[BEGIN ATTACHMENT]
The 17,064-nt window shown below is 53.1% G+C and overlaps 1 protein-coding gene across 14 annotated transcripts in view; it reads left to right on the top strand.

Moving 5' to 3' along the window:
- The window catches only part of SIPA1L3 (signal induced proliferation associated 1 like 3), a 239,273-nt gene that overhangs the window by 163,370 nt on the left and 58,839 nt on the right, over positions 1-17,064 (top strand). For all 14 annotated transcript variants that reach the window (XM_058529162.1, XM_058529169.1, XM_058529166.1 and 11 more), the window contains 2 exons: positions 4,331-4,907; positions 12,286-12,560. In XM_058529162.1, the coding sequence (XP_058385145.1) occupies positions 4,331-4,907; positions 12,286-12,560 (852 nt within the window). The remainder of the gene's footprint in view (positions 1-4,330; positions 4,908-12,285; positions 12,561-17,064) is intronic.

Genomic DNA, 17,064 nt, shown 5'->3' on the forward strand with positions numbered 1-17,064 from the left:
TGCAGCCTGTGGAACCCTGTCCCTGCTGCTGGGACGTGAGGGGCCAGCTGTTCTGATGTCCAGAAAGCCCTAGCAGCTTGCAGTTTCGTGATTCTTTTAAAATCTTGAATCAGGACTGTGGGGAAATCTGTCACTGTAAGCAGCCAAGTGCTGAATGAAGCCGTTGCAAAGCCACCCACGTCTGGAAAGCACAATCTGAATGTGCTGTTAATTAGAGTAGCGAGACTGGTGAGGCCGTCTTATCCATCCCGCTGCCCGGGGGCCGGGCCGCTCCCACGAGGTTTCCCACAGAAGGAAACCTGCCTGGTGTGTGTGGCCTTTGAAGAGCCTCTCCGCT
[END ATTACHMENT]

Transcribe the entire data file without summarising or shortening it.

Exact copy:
The 17,064-nt window shown below is 53.1% G+C and overlaps 1 protein-coding gene across 14 annotated transcripts in view; it reads left to right on the top strand.

Moving 5' to 3' along the window:
- The window catches only part of SIPA1L3 (signal induced proliferation associated 1 like 3), a 239,273-nt gene that overhangs the window by 163,370 nt on the left and 58,839 nt on the right, over positions 1-17,064 (top strand). For all 14 annotated transcript variants that reach the window (XM_058529162.1, XM_058529169.1, XM_058529166.1 and 11 more), the window contains 2 exons: positions 4,331-4,907; positions 12,286-12,560. In XM_058529162.1, the coding sequence (XP_058385145.1) occupies positions 4,331-4,907; positions 12,286-12,560 (852 nt within the window). The remainder of the gene's footprint in view (positions 1-4,330; positions 4,908-12,285; positions 12,561-17,064) is intronic.

Genomic DNA, 17,064 nt, shown 5'->3' on the forward strand with positions numbered 1-17,064 from the left:
TGCAGCCTGTGGAACCCTGTCCCTGCTGCTGGGACGTGAGGGGCCAGCTGTTCTGATGTCCAGAAAGCCCTAGCAGCTTGCAGTTTCGTGATTCTTTTAAAATCTTGAATCAGGACTGTGGGGAAATCTGTCACTGTAAGCAGCCAAGTGCTGAATGAAGCCGTTGCAAAGCCACCCACGTCTGGAAAGCACAATCTGAATGTGCTGTTAATTAGAGTAGCGAGACTGGTGAGGCCGTCTTATCCATCCCGCTGCCCGGGGGCCGGGCCGCTCCCACGAGGTTTCCCACAGAAGGAAACCTGCCTGGTGTGTGTGGCCTTTGAAGAGCCTCTCCGCT